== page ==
McAnulty College and Graduate School of Liberal Arts
(1878) Bayer School of Natural and Environmental Sciences
Bayer School of Natural and Environmental Sciences
(formally split from College of Arts and Sciences in 1994) Duquesne School of Law (1911) A.J. Palumbo School of Business Administration (1913) Mylan School of Pharmacy
Mylan School of Pharmacy
(1925) Mary Pappert School of Music
Mary Pappert School of Music
(1926) School of Education (1929) School of Nursing (1937) Rangos School of Health Sciences
Rangos School of Health Sciences
(1990)

Student life[edit] Residential life[edit]

The Duquesne Towers building houses 1,200 students

More than 3,600 students live at Duquesne University
Duquesne University
in five residence halls and one apartment complex. Assumption Hall, built in the 1950s, was the first residential hall on Duquesne's campus, and can accommodate 300 residents. Freshman dormitories include St. Ann's Hall and St. Martin's Hall, which were opened in the 1960s. The largest dormitory facility is Duquesne Towers, which houses 1,200 students, including Greek organizations. Other facilities include Vickroy Hall, built in 1997, and Brottier Hall, which was formerly an apartment complex before its purchase by the university in 2004.[29] On March 10, 2010, the university announced plans to construct a new residence hall. The need for a new residence hall was explained in a news release as being as the result of "retention rates well above national averages and a desire voiced by students to remain on campus during their junior and senior years".[15] The new hall was constructed on the former site of Des Places Hall, an academic building named after Claude Poullart des Places, the founder of the Spiritan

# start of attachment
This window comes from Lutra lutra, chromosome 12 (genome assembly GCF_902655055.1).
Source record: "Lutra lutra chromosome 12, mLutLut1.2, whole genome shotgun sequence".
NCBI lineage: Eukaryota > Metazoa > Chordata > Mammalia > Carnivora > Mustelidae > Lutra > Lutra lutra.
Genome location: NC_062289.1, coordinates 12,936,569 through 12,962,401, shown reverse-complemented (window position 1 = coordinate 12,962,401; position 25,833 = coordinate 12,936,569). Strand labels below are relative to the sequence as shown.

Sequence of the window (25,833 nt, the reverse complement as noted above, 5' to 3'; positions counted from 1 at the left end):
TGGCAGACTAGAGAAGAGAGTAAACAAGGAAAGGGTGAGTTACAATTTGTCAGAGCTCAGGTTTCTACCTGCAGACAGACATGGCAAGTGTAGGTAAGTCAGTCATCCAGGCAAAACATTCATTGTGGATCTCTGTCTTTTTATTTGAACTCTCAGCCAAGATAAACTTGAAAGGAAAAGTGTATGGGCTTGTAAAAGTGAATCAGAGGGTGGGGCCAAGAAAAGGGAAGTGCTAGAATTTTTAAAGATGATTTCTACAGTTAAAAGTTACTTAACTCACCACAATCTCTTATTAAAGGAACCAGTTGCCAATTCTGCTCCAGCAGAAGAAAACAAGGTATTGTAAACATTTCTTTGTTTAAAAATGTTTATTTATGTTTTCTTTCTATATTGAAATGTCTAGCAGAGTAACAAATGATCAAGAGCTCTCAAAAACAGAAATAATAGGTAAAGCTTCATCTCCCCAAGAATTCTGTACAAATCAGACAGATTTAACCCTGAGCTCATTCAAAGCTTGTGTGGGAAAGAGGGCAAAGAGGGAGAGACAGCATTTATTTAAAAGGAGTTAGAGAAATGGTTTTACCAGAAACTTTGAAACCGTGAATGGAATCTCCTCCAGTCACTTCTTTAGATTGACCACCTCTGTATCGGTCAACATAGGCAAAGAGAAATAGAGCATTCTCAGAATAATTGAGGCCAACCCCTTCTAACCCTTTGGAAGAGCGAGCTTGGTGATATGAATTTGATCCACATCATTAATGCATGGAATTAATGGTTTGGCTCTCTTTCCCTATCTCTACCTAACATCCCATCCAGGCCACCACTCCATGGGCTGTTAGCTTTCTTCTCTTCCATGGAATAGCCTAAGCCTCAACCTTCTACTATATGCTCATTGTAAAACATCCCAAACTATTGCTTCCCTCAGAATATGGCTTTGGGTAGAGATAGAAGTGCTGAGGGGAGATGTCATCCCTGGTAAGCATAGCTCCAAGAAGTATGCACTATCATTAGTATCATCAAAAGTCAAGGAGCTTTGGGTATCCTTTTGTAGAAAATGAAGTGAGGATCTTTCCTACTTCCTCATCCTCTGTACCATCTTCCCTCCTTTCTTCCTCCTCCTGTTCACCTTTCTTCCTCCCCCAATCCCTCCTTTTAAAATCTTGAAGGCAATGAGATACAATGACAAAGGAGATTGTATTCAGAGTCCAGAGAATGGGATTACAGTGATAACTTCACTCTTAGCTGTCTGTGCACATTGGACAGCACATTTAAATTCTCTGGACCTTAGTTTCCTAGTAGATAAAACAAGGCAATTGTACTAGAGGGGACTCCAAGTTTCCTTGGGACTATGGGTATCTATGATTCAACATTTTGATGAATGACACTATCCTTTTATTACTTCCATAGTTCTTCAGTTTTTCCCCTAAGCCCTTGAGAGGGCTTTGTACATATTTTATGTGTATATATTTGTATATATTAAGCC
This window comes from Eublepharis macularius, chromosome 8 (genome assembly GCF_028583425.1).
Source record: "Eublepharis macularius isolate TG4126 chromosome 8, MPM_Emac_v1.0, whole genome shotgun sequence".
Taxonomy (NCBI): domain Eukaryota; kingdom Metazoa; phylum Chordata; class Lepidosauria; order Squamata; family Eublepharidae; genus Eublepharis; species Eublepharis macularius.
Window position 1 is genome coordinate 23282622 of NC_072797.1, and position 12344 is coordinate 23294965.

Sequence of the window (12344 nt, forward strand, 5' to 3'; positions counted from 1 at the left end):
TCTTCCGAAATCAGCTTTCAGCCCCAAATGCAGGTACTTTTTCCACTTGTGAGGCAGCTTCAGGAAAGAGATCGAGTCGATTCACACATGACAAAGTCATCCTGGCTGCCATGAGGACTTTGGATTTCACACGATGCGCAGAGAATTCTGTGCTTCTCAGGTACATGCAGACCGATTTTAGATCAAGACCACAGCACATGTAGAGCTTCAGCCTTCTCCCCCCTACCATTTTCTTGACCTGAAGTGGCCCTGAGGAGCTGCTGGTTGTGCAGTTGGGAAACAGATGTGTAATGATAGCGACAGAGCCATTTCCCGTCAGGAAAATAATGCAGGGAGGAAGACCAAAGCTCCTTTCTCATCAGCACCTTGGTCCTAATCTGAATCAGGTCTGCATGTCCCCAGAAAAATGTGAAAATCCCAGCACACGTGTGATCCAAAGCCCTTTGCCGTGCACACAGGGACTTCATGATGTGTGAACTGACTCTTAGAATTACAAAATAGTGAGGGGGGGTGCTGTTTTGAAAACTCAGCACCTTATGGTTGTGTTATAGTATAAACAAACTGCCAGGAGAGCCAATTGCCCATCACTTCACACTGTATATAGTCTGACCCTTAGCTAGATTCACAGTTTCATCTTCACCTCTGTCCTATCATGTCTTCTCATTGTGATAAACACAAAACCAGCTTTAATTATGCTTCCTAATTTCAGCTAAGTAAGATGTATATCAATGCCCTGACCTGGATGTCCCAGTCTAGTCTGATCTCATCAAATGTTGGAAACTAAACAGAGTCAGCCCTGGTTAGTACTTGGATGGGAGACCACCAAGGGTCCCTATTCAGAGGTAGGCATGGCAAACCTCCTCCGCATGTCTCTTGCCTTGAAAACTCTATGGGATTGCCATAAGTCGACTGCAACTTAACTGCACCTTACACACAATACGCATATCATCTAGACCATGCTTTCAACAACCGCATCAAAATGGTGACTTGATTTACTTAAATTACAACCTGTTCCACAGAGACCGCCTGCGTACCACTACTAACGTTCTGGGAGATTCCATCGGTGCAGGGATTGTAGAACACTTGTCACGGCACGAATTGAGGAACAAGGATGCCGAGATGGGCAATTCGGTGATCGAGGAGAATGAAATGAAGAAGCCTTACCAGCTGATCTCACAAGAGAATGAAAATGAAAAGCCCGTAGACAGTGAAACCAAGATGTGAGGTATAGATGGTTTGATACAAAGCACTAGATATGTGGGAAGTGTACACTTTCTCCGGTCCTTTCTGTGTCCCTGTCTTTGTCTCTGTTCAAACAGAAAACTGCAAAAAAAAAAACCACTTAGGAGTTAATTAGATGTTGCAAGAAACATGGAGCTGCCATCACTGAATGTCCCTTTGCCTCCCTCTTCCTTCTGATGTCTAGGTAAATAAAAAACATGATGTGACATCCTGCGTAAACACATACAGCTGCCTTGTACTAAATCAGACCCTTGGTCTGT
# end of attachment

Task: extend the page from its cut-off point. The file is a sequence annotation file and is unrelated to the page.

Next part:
Spiritan
congregation. The hall retained its name and was opened for the fall 2012 semester.[30] Student groups[edit] Duquesne University
Duquesne University
hosts more than 150 student organizations,[31] including 19 fraternities and sororities. Media organizations include a student radio station, WDSR (Duquesne Student Radio). Founded in 1984, it broadcasts solely through the Internet streaming audio.[32] Other student media organizations include The Duquesne Duke